Priority 3

Short-term complications of hypoglycaemia and/or hyperglycaemic hyperosmolar syndrome and ketoacidosis

Priority 3 - Short-term complications of hypoglycaemia and/or hyperglycaemic hyperosmolar syndrome and ketoacidosis leadership team:

Associate Professor Spiros Fourlanos (endocrinologist)
Professor David O’Neal (endocrinologist)
Associate Professor Wendy Davis (epidemiologist)

The acute complications of hypoglycaemia and hyperglycaemic hyperosmolar syndrome (HHS)/diabetic ketoacidosis (DKA) can be devastating, including leading to vital organ injury and death and significant psychological, societal, and economic burdens.

Our projects focus on preventing acute metabolic complications, in T1DM and T2DM, in all individuals (Indigenous populations, rural to metropolitan-based); and primary and secondary prevention. Interventions range from responses initiated by the person with diabetes, to interventions by healthcare professionals, seamlessly bridging care between the community and hospitals and preventing unplanned hospital admissions.

Explore our current projects below to find out what we're working on across prevention, diagnosis, management and new therapies.

  • Preventing Blood Sugar Extremes in Hospitalised People Living with Diabetes
    | New Therapies |

    Led by Associate Professor Spiros Fourlanos from the University of Melbourne

    Did you know that more than a quarter of people admitted to Australian hospitals have diabetes? Unfortunately, these individuals are at higher risk of experiencing dangerous blood sugar fluctuations during their hospital stay, like diabetic ketoacidosis or severe hypoglycaemia.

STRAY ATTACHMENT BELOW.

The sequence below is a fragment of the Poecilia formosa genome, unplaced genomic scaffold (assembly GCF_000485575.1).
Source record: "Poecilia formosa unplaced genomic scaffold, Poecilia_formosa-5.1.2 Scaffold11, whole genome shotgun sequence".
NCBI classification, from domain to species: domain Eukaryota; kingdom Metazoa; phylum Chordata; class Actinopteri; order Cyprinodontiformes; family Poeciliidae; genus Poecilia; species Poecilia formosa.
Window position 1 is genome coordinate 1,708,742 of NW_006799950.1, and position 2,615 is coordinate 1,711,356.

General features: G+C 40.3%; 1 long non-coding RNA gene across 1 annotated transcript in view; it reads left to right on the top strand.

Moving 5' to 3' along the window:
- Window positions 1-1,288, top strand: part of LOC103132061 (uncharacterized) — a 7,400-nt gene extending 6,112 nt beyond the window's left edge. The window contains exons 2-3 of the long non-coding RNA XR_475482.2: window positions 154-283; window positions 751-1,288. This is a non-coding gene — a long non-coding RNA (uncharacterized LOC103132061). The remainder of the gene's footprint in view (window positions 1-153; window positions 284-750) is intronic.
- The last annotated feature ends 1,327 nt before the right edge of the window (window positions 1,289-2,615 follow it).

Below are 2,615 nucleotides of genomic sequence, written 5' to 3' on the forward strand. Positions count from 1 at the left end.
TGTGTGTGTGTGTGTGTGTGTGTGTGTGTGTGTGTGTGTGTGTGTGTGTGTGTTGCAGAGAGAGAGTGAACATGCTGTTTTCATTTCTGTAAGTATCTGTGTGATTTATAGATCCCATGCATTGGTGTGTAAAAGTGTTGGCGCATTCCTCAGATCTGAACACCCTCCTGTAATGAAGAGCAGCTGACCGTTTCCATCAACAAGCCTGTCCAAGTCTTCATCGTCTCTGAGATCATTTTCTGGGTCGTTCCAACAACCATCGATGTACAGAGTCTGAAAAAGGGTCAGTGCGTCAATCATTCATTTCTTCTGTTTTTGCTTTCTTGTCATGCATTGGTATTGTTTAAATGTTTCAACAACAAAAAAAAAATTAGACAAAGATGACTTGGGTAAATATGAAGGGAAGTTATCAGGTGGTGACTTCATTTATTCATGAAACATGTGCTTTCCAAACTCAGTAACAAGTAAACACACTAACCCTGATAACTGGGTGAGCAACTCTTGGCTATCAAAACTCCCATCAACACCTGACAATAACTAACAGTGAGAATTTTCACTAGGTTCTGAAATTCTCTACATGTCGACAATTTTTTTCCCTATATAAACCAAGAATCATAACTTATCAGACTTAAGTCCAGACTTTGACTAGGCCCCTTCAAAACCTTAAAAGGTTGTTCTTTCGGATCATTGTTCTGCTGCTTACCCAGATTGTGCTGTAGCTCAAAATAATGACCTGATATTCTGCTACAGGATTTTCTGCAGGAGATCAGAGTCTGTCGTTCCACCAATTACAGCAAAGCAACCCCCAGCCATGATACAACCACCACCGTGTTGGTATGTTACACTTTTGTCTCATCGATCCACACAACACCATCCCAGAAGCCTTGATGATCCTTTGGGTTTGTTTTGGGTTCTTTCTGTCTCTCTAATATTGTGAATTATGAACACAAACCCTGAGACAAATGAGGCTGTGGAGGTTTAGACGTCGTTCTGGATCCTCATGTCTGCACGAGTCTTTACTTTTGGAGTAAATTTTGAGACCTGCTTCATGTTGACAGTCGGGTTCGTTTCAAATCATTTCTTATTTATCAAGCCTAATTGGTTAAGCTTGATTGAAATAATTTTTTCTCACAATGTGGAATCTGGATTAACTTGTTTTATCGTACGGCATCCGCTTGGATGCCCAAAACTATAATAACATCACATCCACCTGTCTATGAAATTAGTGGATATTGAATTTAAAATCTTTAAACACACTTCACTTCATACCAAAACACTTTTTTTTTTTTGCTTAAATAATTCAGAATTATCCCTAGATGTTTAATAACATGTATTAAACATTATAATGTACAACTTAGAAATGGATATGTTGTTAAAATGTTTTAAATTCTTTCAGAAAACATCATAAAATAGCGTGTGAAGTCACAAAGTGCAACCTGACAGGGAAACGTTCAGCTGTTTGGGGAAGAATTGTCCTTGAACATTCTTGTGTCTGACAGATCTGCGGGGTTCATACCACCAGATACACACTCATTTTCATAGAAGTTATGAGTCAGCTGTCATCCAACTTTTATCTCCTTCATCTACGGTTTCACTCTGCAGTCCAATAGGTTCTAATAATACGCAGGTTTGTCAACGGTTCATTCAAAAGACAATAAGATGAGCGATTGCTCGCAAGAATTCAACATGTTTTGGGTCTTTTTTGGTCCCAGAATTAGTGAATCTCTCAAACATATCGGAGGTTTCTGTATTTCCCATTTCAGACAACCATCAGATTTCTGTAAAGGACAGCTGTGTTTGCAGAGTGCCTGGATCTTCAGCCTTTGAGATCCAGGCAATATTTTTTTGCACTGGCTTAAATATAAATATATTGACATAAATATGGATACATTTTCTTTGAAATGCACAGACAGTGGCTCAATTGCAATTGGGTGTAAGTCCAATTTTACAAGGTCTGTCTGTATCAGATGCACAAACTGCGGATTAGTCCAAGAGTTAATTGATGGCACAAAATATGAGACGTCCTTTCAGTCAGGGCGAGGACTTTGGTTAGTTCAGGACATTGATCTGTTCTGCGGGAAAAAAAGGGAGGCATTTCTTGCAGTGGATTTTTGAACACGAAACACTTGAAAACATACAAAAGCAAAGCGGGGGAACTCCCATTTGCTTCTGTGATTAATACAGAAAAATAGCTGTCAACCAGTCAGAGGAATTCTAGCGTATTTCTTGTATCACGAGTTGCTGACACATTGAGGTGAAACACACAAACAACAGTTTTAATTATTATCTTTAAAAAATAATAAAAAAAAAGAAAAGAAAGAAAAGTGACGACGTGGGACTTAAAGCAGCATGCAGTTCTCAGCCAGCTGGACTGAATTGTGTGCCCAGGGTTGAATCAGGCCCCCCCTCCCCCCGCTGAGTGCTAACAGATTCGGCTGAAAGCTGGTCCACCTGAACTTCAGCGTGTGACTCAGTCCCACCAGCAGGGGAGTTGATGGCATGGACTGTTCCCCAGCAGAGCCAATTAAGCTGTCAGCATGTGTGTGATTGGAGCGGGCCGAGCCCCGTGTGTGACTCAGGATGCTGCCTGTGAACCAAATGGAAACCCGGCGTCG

Hypoglycaemia, where blood sugar levels drop too low, affects around 16-24% of hospitalised people living with diabetes. While frequently reported, the exact rates of hyperglycaemia, or high blood sugar, incidents are harder to determine.

    Our project aims to address this issue by implementing a real-time electronic alert system called REGAS in hospital wards. This digital technology solution will help healthcare teams monitor and manage people’s blood sugar levels more effectively, hopefully reducing the frequency of extreme blood sugar episodes.

    We plan to conduct a large-scale trial to test the effectiveness of this digital solution. If successful, hospitals and healthcare networks may consider adopting this technology more widely, improving outcomes for people living with diabetes during their hospital stays.

    Project Title
    Project 3A: A Real-time Electronic Glucometric Alert System (REGAS) to decrease hypoglycaemia and DKA/HHS in people admitted to hospital
    Project LeadAssociate Professor Spiros Fourlanos (University of Melbourne)
  • Improving Diabetes Care with REMODEL-IPC Mobile Health System
    | Management |

    Led by: Dr. Anish Menon from the University of Queensland

    Even with advancements in diabetes treatment, less than half of people living with diabetes are reaching their target blood sugar levels (HbA1c of less than 7%), putting them at higher risk for complications. To address this challenge, we've developed a mobile health solution called the Mobile Diabetes Management System (MDMS), which enables a new model of care called REMODEL (Rethinking Model of Outpatient Diabetes Care using eHealth) program.

    The MDMS includes several components: a blood glucose monitor, a smartphone app, and a dashboard with automated alerts for healthcare professionals. It also automatically sends personalised SMS text messages to individuals with diabetes, offering feedback and access to educational resources.